As time will tell, more concerns will arise with our centralized water system. Costs to upgrade, renovate and repair will be high. Rainwater collection as a source of domestic water will become more mainstream – as already seen in Seattle and other cities throughout the US in the past few years. Proper filtration and plumbing techniques can be implemented for the homeowner to protect a household from lead leaching because older materials were used in the past. RainBank Rainwater Systems designs these systems for both those who wish to collect rainwater for domestic use and those who remain dependent on city water supplies.

Flint Opens Floodgates for Testing Water Quality

Exemplary pictures looking into Flint drinking water pipes, showing different kinds of iron corrosion and rust (Photo: Min Tang and Kelsey Pieper) http://flintwaterstudy.org/tag/drinking-water/
Exemplary pictures looking into Flint drinking water pipes, showing different kinds of iron corrosion and rust (Photo: Min Tang and Kelsey Pieper) http://flintwaterstudy.org/tag/drinking-water/

We at RainBank have been writing about declining water quality in public systems in the United States since we started sharing information in 2014. Aging infrastructure is an issue that has been known for quite a long time, but only recently has been brought to greater awareness because of the Flint lead poisoning crisis. Older public water systems are typically comprised of galvanized pipe and can be 70 or more years old. This issue of contaminated water is not new, but has been building over many years and is becoming more widely known because more testing is being performed.

A recent article in USA Today, Beyond Flint: Excessive lead levels found in almost 2,000 water systems across all 50 states, the jarring results of an independent study found that of water systems tested, lead levels beyond EPA standards were found. Overall, these systems provide water to 6 million people, a percentage of which supply drinking water to facilities where children gather or reside – and where some of the highest levels were found. Additionally, some didn’t even notify the public.

Coast to coast, water quality awareness is being raised and tests are being performed. At NJ.com, it was reported that a hospital in Morristown, NJ recently learned of rising lead levels in its water supply, reporting, Twenty-eight out of 39 samples tested by the hospital on Feb. 22 were above the federal Environmental Protection Agency’s action limit of 15 parts per billion…” Also in Newark, NJ, the largest city in the state, the school system is testing students for lead because, not only was it discovered the levels were high, but it has been known for years – and not reported. (Read more from The NY Times Newark Schools to Test Pupils for Lead as Officials Cite Longstanding Problem)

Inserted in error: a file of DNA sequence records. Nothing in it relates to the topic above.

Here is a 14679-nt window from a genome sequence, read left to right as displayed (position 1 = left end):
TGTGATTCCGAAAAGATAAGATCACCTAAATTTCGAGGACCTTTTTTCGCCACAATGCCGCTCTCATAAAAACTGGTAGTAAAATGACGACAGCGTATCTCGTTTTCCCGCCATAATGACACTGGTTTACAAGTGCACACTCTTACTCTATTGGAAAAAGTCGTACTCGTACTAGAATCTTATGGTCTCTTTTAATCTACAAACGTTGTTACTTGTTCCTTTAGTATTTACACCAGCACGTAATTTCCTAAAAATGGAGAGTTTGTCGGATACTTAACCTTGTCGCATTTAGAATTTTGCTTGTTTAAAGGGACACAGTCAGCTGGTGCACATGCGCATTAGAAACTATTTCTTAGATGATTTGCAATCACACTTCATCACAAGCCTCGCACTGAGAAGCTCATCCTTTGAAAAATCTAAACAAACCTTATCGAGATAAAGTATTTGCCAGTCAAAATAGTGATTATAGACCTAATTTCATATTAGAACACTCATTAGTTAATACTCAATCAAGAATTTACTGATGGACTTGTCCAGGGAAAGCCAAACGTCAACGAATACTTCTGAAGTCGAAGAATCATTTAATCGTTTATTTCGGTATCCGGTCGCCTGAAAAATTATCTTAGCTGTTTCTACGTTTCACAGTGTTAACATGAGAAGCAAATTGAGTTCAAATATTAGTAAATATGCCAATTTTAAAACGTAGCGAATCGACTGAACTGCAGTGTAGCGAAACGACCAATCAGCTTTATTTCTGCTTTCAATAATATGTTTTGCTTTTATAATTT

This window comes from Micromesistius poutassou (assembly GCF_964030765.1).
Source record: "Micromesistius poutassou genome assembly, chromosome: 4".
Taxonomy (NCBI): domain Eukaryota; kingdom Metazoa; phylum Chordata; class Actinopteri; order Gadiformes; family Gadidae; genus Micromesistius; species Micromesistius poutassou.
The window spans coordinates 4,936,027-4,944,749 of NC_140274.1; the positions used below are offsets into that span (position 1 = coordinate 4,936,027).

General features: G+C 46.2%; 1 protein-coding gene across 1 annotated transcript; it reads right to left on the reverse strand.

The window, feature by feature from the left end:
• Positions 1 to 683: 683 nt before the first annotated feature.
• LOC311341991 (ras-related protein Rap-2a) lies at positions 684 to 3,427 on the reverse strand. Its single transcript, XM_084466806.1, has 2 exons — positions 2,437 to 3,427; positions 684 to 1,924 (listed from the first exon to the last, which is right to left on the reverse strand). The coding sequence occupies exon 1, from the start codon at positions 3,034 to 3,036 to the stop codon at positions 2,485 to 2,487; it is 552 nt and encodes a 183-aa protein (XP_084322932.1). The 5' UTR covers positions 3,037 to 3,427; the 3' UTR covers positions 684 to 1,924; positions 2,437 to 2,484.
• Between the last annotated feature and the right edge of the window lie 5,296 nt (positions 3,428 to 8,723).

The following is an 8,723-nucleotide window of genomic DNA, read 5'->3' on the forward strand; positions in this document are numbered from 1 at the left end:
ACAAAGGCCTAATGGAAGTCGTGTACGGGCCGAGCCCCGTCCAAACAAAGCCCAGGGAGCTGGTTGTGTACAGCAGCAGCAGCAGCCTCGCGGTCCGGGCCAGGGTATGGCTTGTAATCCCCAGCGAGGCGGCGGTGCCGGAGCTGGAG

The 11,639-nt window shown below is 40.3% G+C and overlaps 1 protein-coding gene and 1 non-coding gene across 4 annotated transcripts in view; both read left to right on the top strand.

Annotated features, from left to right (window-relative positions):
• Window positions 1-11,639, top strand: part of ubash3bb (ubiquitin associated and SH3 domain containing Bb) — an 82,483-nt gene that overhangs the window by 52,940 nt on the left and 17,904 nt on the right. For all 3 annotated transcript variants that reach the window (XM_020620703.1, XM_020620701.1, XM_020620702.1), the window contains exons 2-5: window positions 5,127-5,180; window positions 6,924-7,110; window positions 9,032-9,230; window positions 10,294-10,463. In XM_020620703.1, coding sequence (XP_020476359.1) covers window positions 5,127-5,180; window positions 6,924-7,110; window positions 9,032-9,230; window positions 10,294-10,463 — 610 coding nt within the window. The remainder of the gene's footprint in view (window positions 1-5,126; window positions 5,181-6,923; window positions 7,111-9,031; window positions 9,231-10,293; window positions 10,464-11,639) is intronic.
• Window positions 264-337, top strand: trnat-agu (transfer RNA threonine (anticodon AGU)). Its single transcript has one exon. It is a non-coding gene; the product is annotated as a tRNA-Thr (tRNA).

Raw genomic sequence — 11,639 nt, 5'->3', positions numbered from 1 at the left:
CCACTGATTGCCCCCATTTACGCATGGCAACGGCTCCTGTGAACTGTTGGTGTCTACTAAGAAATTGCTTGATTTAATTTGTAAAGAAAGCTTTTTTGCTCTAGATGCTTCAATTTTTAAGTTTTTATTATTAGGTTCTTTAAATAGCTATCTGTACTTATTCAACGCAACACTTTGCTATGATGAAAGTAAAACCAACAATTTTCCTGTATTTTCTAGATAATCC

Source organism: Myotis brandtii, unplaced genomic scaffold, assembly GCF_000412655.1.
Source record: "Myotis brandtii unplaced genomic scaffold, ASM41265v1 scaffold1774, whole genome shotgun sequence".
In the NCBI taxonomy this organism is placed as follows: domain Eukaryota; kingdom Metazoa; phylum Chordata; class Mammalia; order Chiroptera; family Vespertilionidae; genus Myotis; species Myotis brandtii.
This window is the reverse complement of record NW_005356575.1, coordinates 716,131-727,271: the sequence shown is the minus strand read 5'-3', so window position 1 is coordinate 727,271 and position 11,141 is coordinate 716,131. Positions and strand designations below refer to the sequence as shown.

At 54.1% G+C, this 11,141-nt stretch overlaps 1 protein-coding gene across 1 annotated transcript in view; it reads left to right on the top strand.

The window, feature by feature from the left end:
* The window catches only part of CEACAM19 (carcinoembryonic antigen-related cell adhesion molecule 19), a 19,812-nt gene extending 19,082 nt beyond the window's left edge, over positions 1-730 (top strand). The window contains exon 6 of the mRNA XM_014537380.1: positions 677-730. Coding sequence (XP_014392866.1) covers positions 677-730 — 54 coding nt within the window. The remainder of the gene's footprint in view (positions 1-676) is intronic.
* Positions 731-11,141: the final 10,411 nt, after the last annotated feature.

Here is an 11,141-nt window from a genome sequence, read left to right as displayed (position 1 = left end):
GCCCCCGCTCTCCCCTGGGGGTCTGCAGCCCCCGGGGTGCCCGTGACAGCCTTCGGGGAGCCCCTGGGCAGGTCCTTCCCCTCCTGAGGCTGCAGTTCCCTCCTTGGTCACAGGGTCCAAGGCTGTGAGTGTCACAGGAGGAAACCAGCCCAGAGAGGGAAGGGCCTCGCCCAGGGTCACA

The EPA and the Centers for Disease Control and Prevention (CDC) agree that there is no known safe level of lead in a child’s blood. Lead is harmful to health, especially for children.

And it’s not just lead. In the Puget Sound, drugs were found in salmon from fouled wastewater. “Prozac, Advil, Benadryl, Lipitor, even cocaine. Those drugs and dozens of others are showing up in the tissues of juvenile chinook, researchers have found, thanks to tainted wastewater discharge.” Additionally, common over the counter pharmaceuticals like Flonase, Aleve and Tylenol were present, along with Paxil, Valium and Zoloft, Tagamet, OxyContin and Darvon. Nicotine and caffeine, fungicides, antiseptics and anticoagulants and Cipro and other antibiotics – were also included in this toxic mix. According to the Seattle Times, “the findings are of concern because most of the chemicals detected are not monitored or regulated in wastewater, and there is little or no established science on the environmental toxicity for the vast majority of the compounds detected.”

Of course, we believe the best solution is rainwater collection. Water harvested from roof runoff is relatively clean and can be used to bypass or supplement city or well water. It has commercial and residential applications that run from drinking to irrigation, toilet flushing, vehicle wash down  and more. Contact us for more information.